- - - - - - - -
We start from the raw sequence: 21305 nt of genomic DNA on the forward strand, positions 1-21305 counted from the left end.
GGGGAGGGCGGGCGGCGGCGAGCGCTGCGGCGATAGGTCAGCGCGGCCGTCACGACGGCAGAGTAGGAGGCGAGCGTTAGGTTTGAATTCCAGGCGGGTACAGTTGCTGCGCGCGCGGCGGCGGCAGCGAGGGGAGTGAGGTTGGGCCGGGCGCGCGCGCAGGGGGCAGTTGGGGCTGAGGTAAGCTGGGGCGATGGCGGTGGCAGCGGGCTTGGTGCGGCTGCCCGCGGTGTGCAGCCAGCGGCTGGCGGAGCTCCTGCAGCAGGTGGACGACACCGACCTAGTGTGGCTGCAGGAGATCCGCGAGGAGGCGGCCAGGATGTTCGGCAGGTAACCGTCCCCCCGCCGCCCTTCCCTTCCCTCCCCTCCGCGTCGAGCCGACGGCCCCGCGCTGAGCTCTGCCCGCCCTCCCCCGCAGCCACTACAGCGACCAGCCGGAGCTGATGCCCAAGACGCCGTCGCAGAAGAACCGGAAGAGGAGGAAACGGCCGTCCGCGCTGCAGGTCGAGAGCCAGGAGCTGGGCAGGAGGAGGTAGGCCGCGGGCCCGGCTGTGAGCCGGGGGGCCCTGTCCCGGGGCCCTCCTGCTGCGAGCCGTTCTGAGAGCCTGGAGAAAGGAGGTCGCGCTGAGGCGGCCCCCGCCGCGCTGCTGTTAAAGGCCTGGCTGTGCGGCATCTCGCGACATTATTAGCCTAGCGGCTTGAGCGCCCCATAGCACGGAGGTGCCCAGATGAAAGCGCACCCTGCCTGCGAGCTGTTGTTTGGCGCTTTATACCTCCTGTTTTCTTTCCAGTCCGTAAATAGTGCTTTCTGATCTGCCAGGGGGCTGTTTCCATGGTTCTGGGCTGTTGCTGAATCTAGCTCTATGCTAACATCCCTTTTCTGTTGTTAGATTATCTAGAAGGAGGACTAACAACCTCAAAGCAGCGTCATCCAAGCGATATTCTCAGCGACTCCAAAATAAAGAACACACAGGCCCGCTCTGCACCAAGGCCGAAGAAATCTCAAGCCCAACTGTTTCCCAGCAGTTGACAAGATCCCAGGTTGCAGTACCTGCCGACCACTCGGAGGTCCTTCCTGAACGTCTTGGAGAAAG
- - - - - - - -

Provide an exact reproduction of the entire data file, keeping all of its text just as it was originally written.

We start from the raw sequence: 21305 nt of genomic DNA on the forward strand, positions 1-21305 counted from the left end.
GGGGAGGGCGGGCGGCGGCGAGCGCTGCGGCGATAGGTCAGCGCGGCCGTCACGACGGCAGAGTAGGAGGCGAGCGTTAGGTTTGAATTCCAGGCGGGTACAGTTGCTGCGCGCGCGGCGGCGGCAGCGAGGGGAGTGAGGTTGGGCCGGGCGCGCGCGCAGGGGGCAGTTGGGGCTGAGGTAAGCTGGGGCGATGGCGGTGGCAGCGGGCTTGGTGCGGCTGCCCGCGGTGTGCAGCCAGCGGCTGGCGGAGCTCCTGCAGCAGGTGGACGACACCGACCTAGTGTGGCTGCAGGAGATCCGCGAGGAGGCGGCCAGGATGTTCGGCAGGTAACCGTCCCCCCGCCGCCCTTCCCTTCCCTCCCCTCCGCGTCGAGCCGACGGCCCCGCGCTGAGCTCTGCCCGCCCTCCCCCGCAGCCACTACAGCGACCAGCCGGAGCTGATGCCCAAGACGCCGTCGCAGAAGAACCGGAAGAGGAGGAAACGGCCGTCCGCGCTGCAGGTCGAGAGCCAGGAGCTGGGCAGGAGGAGGTAGGCCGCGGGCCCGGCTGTGAGCCGGGGGGCCCTGTCCCGGGGCCCTCCTGCTGCGAGCCGTTCTGAGAGCCTGGAGAAAGGAGGTCGCGCTGAGGCGGCCCCCGCCGCGCTGCTGTTAAAGGCCTGGCTGTGCGGCATCTCGCGACATTATTAGCCTAGCGGCTTGAGCGCCCCATAGCACGGAGGTGCCCAGATGAAAGCGCACCCTGCCTGCGAGCTGTTGTTTGGCGCTTTATACCTCCTGTTTTCTTTCCAGTCCGTAAATAGTGCTTTCTGATCTGCCAGGGGGCTGTTTCCATGGTTCTGGGCTGTTGCTGAATCTAGCTCTATGCTAACATCCCTTTTCTGTTGTTAGATTATCTAGAAGGAGGACTAACAACCTCAAAGCAGCGTCATCCAAGCGATATTCTCAGCGACTCCAAAATAAAGAACACACAGGCCCGCTCTGCACCAAGGCCGAAGAAATCTCAAGCCCAACTGTTTCCCAGCAGTTGACAAGATCCCAGGTTGCAGTACCTGCCGACCACTCGGAGGTCCTTCCTGAACGTCTTGGAGAAAG